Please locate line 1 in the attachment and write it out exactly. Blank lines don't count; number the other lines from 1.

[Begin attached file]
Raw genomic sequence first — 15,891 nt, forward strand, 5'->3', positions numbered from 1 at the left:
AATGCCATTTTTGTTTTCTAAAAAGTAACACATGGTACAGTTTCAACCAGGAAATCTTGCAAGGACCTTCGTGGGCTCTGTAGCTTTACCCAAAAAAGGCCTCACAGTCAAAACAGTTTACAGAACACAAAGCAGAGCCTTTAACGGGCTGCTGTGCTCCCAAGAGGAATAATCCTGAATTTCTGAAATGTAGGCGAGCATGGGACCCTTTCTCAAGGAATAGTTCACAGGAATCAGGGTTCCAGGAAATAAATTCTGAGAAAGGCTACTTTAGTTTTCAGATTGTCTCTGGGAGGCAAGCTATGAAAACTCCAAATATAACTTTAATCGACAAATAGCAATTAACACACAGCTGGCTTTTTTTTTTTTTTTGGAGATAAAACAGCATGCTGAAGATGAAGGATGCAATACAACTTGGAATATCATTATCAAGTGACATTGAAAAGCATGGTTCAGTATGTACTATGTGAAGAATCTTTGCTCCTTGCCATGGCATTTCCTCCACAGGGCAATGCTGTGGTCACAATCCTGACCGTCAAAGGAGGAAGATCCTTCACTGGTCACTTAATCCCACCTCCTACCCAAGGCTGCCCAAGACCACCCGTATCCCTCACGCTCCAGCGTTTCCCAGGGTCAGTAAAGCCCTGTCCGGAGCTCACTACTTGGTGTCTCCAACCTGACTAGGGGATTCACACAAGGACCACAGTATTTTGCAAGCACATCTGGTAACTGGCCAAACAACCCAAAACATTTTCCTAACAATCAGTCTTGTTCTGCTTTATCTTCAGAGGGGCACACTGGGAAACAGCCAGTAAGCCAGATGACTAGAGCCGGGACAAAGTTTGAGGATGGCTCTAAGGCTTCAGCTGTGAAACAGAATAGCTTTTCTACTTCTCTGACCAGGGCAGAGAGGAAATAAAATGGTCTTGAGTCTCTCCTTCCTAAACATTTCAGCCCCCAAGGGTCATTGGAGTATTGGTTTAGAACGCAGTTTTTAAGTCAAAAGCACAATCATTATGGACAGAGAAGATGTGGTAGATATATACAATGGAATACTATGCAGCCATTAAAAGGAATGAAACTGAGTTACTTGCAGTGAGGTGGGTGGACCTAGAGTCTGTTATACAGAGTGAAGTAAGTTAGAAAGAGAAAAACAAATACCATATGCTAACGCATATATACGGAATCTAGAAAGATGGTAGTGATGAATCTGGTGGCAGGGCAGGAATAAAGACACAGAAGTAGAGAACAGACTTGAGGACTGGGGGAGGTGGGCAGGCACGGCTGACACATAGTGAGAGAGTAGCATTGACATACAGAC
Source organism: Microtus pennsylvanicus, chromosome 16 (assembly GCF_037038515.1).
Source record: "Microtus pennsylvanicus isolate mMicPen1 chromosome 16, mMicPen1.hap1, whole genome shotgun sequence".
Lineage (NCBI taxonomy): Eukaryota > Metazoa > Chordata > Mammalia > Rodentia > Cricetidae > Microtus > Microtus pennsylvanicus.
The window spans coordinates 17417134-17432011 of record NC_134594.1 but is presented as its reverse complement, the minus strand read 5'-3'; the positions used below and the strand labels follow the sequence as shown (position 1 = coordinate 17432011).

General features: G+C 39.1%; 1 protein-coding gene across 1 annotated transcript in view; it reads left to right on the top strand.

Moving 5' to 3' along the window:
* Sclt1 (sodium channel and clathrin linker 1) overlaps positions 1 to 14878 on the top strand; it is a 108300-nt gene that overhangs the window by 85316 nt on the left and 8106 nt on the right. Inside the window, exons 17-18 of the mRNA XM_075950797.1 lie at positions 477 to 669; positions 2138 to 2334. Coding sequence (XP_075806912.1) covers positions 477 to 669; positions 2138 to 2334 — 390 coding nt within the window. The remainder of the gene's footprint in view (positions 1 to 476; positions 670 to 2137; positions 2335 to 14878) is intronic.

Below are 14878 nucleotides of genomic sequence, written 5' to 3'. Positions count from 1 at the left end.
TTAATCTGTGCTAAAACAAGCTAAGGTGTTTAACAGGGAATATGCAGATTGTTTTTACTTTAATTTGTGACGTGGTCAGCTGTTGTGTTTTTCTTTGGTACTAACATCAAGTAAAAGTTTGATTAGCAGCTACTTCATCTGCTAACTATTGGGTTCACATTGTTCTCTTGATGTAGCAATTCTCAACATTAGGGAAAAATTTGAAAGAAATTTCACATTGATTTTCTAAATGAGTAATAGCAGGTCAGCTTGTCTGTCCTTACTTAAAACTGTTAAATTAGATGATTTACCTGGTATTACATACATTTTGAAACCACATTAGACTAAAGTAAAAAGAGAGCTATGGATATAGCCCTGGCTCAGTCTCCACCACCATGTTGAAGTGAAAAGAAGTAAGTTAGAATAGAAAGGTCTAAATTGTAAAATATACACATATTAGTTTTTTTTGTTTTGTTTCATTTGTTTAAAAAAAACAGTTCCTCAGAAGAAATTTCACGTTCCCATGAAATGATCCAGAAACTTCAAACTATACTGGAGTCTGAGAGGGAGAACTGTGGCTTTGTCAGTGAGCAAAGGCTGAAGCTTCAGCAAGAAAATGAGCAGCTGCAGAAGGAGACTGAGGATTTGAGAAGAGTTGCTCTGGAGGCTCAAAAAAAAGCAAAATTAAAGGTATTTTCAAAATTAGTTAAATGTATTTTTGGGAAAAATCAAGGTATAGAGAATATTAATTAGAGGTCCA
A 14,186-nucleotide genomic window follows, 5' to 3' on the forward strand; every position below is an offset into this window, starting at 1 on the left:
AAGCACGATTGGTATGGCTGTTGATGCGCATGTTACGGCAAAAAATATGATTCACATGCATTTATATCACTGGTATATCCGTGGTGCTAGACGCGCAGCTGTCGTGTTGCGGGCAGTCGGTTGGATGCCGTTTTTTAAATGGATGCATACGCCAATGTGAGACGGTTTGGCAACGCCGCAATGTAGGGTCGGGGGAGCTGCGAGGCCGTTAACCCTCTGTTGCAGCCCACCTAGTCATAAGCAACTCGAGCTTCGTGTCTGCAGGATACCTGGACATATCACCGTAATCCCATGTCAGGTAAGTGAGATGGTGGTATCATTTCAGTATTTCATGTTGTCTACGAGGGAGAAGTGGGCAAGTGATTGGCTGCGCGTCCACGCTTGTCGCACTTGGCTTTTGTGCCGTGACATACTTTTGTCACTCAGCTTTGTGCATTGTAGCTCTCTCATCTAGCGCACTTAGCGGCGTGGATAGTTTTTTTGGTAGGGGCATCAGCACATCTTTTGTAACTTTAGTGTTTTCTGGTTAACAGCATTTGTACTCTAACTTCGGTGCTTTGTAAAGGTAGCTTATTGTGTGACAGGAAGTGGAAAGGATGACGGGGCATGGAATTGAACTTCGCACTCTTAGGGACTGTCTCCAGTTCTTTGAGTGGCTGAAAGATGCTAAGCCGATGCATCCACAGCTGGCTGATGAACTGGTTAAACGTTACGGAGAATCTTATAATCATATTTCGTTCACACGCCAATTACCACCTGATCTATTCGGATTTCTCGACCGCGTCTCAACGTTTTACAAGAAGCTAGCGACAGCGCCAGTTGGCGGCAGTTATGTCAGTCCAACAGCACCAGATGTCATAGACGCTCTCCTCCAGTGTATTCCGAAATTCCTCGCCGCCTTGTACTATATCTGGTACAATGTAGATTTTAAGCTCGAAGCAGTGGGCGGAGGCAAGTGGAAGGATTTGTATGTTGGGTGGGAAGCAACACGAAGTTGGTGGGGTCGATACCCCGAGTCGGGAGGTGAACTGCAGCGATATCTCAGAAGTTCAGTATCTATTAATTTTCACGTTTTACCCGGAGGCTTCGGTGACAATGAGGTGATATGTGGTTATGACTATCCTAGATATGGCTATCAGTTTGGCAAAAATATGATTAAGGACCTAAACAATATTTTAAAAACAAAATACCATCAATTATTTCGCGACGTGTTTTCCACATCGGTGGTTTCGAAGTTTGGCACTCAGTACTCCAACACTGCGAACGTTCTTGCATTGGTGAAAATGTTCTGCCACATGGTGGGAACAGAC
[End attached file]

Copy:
Raw genomic sequence first — 15,891 nt, forward strand, 5'->3', positions numbered from 1 at the left: